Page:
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European Union says it won’t budge on Brexit deal amid chaos in Britain

European Union says it won’t budge on Brexit deal amid chaos in Britain

Speaking outside 10 Downing Street this morning, Mrs May said: "I will contest that vote with everything I have got".

"The new leader would not have time to negotiate a new withdrawal agreement and get the legislation through parliament by the 29th of March".

The threshold of 48 letters calling for a leadership vote from Tory MPs was passed, triggering a vote of no confidence. It comes days after May postponed a vote to approve the divorce deal to avoid all-but-certain defeat in the House.

Former Environment Secretary Owen Paterson accused May of acting like a "supplicant" in dealings with the EU.

Foreign Secretary Jeremy Hunt condemned the challenge as "the last thing the country needs".

May said changing Conservative leader would "put our country's future at risk and create uncertainty when we can least afford it".

MP Peter Bone said it was clear she had failed to win a majority of backbenchers, pointing out that ministers and the "payroll vote" amounted to more than 150 MPs.

The Conservatives had to build a "country that works for everyone" and deliver "the Brexit people voted for". If she loses, she must resign and is barred from standing in the leadership election that follows.

From the standpoint of domestic United Kingdom politics, the agreement satisfies few.

A challenge was triggered after 15 per cent of the Conservative members of parliament (MPs) wrote letters demanding a confidence vote to the chairman of the party's "1922 Committee", which represents those lawmakers who have no government jobs.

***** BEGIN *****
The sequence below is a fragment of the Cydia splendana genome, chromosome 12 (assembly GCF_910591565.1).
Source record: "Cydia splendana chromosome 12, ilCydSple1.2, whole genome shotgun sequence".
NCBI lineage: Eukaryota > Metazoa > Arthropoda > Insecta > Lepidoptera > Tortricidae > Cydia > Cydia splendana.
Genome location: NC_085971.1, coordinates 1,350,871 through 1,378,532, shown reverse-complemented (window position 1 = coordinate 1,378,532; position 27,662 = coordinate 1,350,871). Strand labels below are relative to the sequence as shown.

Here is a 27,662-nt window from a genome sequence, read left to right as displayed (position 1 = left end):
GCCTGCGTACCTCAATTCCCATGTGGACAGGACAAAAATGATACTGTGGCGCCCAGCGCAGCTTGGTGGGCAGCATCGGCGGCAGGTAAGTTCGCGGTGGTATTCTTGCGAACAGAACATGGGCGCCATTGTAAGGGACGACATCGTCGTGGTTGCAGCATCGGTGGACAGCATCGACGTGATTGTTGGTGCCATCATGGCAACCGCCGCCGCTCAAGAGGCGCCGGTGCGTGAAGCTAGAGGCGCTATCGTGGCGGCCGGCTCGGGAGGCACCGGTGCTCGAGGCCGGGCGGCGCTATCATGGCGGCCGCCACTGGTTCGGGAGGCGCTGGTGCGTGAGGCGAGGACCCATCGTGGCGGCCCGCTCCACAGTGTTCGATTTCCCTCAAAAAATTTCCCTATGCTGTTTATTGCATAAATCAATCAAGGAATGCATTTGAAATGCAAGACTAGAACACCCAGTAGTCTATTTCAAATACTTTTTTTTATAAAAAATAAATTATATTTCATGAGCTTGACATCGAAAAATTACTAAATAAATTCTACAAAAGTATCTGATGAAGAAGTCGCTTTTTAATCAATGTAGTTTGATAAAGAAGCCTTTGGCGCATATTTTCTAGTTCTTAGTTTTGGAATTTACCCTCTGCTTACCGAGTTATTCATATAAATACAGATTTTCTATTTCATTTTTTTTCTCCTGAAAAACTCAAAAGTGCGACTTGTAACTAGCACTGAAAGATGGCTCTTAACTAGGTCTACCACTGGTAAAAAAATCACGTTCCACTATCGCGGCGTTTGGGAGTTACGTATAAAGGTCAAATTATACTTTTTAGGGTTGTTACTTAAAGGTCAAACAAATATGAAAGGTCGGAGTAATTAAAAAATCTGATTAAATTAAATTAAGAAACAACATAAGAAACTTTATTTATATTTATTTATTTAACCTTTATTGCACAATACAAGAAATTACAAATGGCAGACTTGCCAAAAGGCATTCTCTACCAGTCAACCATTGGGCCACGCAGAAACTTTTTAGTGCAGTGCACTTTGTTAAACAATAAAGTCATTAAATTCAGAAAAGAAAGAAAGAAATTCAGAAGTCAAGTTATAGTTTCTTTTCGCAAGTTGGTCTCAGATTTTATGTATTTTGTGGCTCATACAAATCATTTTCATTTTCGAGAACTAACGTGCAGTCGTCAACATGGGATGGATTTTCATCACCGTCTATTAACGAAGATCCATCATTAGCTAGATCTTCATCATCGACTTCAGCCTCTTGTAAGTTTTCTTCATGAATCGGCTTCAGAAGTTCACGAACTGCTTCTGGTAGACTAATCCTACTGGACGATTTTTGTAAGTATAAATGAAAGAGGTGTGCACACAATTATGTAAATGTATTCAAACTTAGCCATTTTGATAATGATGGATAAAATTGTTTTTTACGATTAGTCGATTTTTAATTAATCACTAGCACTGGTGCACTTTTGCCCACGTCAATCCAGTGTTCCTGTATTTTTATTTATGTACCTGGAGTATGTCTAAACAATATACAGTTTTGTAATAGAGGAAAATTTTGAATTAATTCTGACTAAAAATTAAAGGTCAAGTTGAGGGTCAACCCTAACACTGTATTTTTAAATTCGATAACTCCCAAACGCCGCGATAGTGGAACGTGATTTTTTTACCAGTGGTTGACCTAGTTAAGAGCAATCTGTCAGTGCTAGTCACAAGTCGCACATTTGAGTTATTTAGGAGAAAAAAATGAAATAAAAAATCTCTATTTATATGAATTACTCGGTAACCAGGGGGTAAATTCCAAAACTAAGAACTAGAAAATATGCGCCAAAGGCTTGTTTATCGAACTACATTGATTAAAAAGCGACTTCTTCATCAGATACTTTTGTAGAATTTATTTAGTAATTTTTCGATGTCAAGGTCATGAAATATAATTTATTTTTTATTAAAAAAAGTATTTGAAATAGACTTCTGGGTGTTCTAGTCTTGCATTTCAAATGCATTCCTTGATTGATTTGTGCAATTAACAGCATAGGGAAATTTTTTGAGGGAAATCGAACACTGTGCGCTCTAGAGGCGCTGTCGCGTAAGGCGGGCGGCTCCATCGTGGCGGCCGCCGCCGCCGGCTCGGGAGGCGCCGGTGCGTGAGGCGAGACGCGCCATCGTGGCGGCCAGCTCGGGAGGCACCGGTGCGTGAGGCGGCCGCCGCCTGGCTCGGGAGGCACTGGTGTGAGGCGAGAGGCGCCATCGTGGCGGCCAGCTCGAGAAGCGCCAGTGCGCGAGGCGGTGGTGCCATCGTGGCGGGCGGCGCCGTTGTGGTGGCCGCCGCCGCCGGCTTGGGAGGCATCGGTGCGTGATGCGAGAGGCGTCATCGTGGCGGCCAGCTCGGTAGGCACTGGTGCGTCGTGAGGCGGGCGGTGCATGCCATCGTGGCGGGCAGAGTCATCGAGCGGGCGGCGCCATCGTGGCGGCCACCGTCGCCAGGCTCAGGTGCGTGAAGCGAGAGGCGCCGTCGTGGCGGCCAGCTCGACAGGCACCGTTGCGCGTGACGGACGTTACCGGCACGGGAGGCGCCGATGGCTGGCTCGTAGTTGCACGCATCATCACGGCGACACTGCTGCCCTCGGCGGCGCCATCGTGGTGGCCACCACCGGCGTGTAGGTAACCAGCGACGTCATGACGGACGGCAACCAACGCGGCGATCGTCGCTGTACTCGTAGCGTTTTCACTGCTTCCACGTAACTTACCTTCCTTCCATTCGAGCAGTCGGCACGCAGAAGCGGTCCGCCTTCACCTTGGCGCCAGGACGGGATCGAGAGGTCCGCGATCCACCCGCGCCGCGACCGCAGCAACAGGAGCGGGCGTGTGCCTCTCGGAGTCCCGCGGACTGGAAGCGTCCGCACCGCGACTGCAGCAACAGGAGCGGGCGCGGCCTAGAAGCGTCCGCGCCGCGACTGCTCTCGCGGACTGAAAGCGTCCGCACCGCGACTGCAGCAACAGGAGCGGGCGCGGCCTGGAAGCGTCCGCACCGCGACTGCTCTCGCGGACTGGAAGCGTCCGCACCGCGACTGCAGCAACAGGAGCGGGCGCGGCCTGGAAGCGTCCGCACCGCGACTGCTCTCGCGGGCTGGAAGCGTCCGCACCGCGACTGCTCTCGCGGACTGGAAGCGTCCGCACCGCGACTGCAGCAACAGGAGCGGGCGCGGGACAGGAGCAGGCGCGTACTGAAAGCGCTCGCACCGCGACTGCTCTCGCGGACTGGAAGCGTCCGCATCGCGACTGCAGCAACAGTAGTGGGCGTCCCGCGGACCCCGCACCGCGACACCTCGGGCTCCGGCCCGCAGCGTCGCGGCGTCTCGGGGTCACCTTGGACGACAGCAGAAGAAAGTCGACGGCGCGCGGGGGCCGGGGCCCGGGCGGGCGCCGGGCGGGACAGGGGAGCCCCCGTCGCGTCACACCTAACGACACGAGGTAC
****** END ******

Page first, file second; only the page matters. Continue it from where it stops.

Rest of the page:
May could also be ousted by MPs from within her own Conservative Party and British media are full of speculation on potential contenders.

The vote will take place until 8pm, with the result announced soon afterwards.

If she had lost the confidence vote Mrs May would have been forced to stand down as Conservative Party leader, and then as prime minister.

But the BBC's Laura Kuenssberg said the result was "not at all comfortable" for the prime minister and a "real blow" to her authority.

If she wins the vote, however, her Tory foes would be unable to launch another leadership challenge against her for a year.

House of Commons Leader Andrea Leadsom said: "Vital to support Theresa May today". If all elected lawmakers cast their ballots, that would now mean 158 votes. But allies said May would stay in post even if she secured a wafer-thin win.

She added: "None of that would be in the national interest".

The no confidence vote itself has once again exposed the division within the Conservative Party over the European Union, but a leadership contest would have amplified it.

Home Secretary Sajid Javid, who is known to have leadership aspirations, and his predecessor Amber Rudd, have also offered their support to the Prime Minister.

Ahead of the vote, cabinet colleagues rallied to May's support.

The PM is then scheduled to attend a summit of European leaders on Thursday at which she is likely to press for changes to elements of her Brexit deal to try to get the support of Parliament.

"Brexit was never going to be easy but she is the best person to make sure we actually leave the European Union on March 29".

George Freeman, a former May adviser who had urged her to promise to step down next year, said he would vote for her, as did the Harlow MP, Robert Halfon, who said the prime minister had promised to make social justice her first priority.

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